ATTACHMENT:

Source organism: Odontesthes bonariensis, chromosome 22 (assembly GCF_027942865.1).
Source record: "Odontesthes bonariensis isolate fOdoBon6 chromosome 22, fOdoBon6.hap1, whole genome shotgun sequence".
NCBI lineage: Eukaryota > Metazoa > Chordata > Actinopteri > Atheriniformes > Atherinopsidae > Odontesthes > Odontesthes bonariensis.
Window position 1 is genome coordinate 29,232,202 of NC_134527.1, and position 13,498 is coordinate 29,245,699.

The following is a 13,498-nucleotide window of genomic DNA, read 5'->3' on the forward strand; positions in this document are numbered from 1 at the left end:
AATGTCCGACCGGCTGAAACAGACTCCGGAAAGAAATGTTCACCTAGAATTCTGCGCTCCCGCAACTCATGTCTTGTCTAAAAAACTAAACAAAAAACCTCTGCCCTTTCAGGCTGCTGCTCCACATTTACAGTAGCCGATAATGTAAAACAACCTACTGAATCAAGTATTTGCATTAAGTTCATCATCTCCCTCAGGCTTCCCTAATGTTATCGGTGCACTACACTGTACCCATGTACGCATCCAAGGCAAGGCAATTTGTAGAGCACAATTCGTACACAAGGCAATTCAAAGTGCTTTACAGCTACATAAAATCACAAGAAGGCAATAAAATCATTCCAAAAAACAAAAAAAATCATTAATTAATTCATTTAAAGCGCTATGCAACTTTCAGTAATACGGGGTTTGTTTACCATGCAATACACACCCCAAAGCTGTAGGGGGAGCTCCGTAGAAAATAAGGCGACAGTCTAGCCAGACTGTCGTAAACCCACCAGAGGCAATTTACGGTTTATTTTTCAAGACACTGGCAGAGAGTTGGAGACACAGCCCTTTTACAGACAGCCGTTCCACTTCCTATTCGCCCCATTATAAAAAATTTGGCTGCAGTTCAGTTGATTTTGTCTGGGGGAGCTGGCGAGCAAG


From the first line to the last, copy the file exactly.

Source organism: Odontesthes bonariensis, chromosome 22 (assembly GCF_027942865.1).
Source record: "Odontesthes bonariensis isolate fOdoBon6 chromosome 22, fOdoBon6.hap1, whole genome shotgun sequence".
NCBI lineage: Eukaryota > Metazoa > Chordata > Actinopteri > Atheriniformes > Atherinopsidae > Odontesthes > Odontesthes bonariensis.
Window position 1 is genome coordinate 29,232,202 of NC_134527.1, and position 13,498 is coordinate 29,245,699.

The following is a 13,498-nucleotide window of genomic DNA, read 5'->3' on the forward strand; positions in this document are numbered from 1 at the left end:
AATGTCCGACCGGCTGAAACAGACTCCGGAAAGAAATGTTCACCTAGAATTCTGCGCTCCCGCAACTCATGTCTTGTCTAAAAAACTAAACAAAAAACCTCTGCCCTTTCAGGCTGCTGCTCCACATTTACAGTAGCCGATAATGTAAAACAACCTACTGAATCAAGTATTTGCATTAAGTTCATCATCTCCCTCAGGCTTCCCTAATGTTATCGGTGCACTACACTGTACCCATGTACGCATCCAAGGCAAGGCAATTTGTAGAGCACAATTCGTACACAAGGCAATTCAAAGTGCTTTACAGCTACATAAAATCACAAGAAGGCAATAAAATCATTCCAAAAAACAAAAAAAATCATTAATTAATTCATTTAAAGCGCTATGCAACTTTCAGTAATACGGGGTTTGTTTACCATGCAATACACACCCCAAAGCTGTAGGGGGAGCTCCGTAGAAAATAAGGCGACAGTCTAGCCAGACTGTCGTAAACCCACCAGAGGCAATTTACGGTTTATTTTTCAAGACACTGGCAGAGAGTTGGAGACACAGCCCTTTTACAGACAGCCGTTCCACTTCCTATTCGCCCCATTATAAAAAATTTGGCTGCAGTTCAGTTGATTTTGTCTGGGGGAGCTGGCGAGCAAG